Saturday, December 22, 2007

S.F. must pay $1 million in attorneys' fees in discrimination suit

The city of San Francisco must pay about $1 million in attorneys' fees to a white man who filed a successful race-discrimination suit after he was passed up for a promotion at San Francisco International Airport, a state appeals court ruled Friday.

Allen Harmon won $30,300 in damages in a 2004 verdict by a San Mateo County jury that concluded he was rejected for a supervisor's job in 1998 at least in part because of his race. A minority candidate got the promotion, and Harmon's lawyer said he had to wait 16 months to get the same job through a race-neutral civil service promotion.

Harmon's suit, filed by the Pacific Legal Foundation, claimed that the city had designed hiring and promotional policies at the airport to reflect the Bay Area's racial and ethnic makeup. The city denied having racial quotas or bias, saying most of the promotions awarded at the time went to white men, but later changed the policy that Harmon had challenged.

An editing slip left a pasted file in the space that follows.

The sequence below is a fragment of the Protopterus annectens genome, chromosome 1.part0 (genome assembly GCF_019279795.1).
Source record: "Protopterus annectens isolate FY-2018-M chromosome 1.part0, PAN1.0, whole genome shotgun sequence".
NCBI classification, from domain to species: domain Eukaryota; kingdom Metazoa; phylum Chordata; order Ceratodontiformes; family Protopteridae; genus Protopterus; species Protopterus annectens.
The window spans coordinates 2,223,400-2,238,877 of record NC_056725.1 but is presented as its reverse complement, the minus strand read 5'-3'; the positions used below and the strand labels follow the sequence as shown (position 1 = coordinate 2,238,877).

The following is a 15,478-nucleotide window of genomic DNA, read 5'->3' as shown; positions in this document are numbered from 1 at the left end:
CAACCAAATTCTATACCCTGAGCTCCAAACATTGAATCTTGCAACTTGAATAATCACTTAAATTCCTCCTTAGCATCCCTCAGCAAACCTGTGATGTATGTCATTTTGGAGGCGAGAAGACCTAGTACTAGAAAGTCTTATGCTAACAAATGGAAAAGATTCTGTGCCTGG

State and federal law entitled Harmon to legal fees for a successful civil rights suit against a government agency, and he was awarded more than $1.1 million by Superior Court Judge Thomas Smith.

City lawyers argued that the fee was far too high, noting that Harmon had originally sought $600,000 in damages and had been awarded only a small fraction of that amount. But the First District Court of Appeal upheld most of the fee Friday, ordering a reduction only for sums spent litigating one issue that was decided in the city's favor.

While the fee may seem excessive in a suit that was only partially successful, the court said, the trial judge examined it thoroughly and concluded that Harmon had succeeded in vindicating "important public interests" in a neutral promotional policy.

Source: SFGate

No comments: